While a “goldilocks scenario” in which the economy is neither growing at such a rate that inflation becomes an issue, or growth is so hard to find that a recession is possible, is hard to achieve the FOMC is now in a position where inflation is close to coming under control and the economy is beginning to pick up speed.
With interest rates at a critical juncture any change to monetary policy could have a significant impact. The employment data that has been seen over the past few months has seen that while some cooling has taken place new jobs are still plentiful. Given that jobless claims are averaging close to 230k per week, there has been some rebalancing of the market taking place.
The dollar index has certainly “bought into the soft-landing scenario. It is currently enjoying its longest winning streak for nine years. Last week it completed its eighth consecutive week of gains, climbing to a high of 105.15 and closing at 105.05.
This is the longest positive “streak” since winter of 2014/2015. It has gained 5% since July.
Truly the most important ECB meeting ever?
While, on balance, the market believes that the Governing Council will agree a further twenty-fine basis point increase when it meets later this week, the feeling is that rates are already in a restrictive state, and a further rise will see the economy suffer overall, just as some individual states, like Germany and Italy are suffering already.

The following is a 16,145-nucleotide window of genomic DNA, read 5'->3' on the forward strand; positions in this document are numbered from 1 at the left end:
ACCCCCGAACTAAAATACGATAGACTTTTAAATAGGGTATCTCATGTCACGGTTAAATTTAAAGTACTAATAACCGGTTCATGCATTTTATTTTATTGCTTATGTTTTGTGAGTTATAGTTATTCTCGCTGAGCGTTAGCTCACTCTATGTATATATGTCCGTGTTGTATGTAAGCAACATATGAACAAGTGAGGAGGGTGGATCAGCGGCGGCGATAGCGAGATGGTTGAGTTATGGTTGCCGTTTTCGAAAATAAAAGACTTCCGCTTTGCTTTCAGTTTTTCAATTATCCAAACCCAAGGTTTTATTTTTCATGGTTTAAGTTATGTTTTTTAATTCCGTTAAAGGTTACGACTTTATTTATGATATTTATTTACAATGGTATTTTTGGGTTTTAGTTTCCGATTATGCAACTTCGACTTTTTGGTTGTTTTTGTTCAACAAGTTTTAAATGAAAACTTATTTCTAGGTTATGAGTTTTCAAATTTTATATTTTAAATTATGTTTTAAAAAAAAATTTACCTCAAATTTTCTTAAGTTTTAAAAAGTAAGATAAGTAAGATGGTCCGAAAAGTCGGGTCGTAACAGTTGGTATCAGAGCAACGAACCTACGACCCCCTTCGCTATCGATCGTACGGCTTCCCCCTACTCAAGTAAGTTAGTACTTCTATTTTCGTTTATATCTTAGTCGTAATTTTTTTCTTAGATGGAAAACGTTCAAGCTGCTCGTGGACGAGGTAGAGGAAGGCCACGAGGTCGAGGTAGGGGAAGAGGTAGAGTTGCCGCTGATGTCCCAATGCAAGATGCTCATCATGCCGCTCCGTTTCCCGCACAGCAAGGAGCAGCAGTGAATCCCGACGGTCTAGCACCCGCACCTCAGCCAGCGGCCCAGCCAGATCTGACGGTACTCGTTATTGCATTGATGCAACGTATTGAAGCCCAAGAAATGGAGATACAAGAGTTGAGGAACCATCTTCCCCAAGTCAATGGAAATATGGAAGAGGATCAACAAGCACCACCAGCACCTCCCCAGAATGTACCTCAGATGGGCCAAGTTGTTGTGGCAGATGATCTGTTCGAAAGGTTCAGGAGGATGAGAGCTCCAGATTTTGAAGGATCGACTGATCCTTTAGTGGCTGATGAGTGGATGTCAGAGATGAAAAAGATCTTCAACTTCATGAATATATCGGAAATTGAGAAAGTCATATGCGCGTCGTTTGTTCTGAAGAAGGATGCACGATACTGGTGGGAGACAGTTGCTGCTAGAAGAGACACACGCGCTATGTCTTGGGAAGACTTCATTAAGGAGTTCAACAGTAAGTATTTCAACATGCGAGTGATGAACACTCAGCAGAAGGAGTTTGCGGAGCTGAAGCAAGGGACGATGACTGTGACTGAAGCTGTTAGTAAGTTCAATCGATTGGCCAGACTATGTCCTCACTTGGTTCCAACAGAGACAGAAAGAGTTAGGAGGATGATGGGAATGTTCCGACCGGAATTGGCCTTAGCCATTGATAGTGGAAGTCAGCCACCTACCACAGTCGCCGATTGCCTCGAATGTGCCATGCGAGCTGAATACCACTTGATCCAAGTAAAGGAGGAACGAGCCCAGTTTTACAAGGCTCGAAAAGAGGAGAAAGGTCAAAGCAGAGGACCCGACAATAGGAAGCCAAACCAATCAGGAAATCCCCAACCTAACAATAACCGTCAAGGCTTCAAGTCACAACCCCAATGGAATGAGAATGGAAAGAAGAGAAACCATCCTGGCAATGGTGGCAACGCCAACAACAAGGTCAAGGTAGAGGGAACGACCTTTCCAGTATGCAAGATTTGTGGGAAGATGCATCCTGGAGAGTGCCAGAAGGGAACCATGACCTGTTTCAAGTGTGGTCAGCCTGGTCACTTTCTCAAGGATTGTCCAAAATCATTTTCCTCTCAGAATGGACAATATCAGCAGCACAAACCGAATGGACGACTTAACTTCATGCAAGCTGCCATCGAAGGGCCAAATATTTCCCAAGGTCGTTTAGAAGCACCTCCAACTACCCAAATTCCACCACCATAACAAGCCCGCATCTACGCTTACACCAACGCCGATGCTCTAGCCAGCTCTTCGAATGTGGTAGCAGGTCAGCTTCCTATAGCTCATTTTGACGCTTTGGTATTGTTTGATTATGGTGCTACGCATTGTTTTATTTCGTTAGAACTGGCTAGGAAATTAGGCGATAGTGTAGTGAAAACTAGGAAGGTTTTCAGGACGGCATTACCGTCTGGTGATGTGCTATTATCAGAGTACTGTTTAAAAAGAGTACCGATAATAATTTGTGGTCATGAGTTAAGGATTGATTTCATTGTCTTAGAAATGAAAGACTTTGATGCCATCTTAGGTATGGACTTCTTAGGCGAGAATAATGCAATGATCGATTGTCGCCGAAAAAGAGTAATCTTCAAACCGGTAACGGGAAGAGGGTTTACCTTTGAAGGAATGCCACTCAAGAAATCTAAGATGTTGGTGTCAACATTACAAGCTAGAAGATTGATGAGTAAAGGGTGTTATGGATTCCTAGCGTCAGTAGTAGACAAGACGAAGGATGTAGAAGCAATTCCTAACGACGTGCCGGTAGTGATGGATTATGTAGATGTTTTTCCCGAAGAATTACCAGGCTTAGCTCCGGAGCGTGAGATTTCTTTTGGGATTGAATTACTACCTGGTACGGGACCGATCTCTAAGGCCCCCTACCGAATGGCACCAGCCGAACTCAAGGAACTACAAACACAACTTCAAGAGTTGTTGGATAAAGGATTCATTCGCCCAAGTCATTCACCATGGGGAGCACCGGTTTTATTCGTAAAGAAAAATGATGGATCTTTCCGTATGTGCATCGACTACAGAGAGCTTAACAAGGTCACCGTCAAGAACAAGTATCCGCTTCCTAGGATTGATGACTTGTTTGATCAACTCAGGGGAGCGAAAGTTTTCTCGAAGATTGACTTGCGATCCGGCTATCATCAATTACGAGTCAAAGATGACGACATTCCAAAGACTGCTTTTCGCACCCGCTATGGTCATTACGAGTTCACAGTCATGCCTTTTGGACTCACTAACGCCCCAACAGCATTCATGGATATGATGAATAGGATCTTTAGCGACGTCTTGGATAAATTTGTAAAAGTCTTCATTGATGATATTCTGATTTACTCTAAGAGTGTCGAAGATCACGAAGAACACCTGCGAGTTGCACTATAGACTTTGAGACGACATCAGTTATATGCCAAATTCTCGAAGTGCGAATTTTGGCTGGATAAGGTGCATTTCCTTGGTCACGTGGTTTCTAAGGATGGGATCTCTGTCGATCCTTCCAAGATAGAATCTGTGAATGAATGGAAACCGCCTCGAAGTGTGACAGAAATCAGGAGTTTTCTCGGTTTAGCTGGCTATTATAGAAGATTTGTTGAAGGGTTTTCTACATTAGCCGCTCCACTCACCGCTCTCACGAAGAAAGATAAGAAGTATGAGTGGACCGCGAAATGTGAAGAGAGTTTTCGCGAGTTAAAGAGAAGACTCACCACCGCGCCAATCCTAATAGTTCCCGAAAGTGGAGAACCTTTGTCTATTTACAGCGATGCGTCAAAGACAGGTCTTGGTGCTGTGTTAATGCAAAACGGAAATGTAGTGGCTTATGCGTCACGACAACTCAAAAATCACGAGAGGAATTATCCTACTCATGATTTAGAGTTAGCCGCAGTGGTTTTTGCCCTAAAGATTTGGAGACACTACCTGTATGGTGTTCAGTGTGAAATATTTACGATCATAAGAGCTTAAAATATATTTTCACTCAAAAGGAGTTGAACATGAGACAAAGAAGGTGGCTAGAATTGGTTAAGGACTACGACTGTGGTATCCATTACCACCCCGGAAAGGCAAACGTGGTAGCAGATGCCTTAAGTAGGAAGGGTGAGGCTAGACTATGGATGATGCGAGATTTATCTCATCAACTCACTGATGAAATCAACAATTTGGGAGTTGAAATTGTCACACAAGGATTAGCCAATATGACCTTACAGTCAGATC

The opposite view, upheld by countries including Austria, Slovakia and Latvia is that rates need to be increased at least once more given that inflation is both far from under control and, if left, will cause more harm to the economy in the long-term.
Most of the Frugal five have tempered their hawkish comment recently with the Belgian and Finnish Central Bank Heads avoiding the limelight while Klaas Knot the Governor of De Nederlandsche Bank has said that the market may be underestimating persistent inflation and tightening financial conditions threaten to tip economies into financial instability.
Knot is also the Chair of the Eurozone Financial Stability Board.
The President of the Bundesbank has hardly spoken in public since his return from holiday, while the fifth member of the Frugal five, Robert Holzman from Austria has continued to demand a hike this week.
Christine Lagarde, the ECB President has noticeably dialled back her calls for a further rate hike, although she has not gone as far as predicting a pause. It is certainly too much to expect individual nations to vote for monetary policy that is aimed at the common good, particularly there is no such thing as the common good currently. Whether there is a hike this week or not, some nations will see it as being like a wrecking ball for their economy, while others will take it in their stride.
Therein lies the paradox of monetary union; one size, unfortunately, does not fit all.
The euro has fallen consistently since the market concluded that tighter monetary policy may do more harm than good. Last week, it fell to a low of 1.0686 and closed at 1.0700.
Have a great day!
Exchange rate movements:
08 Sep - 11 Sep 2023
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Alan has been involved in the FX market for more than 25 years and brings a wealth of experience to his content. His knowledge has been gained while trading through some of the most volatile periods of recent history. His commentary relies on an understanding of past events and how they will affect future market performance.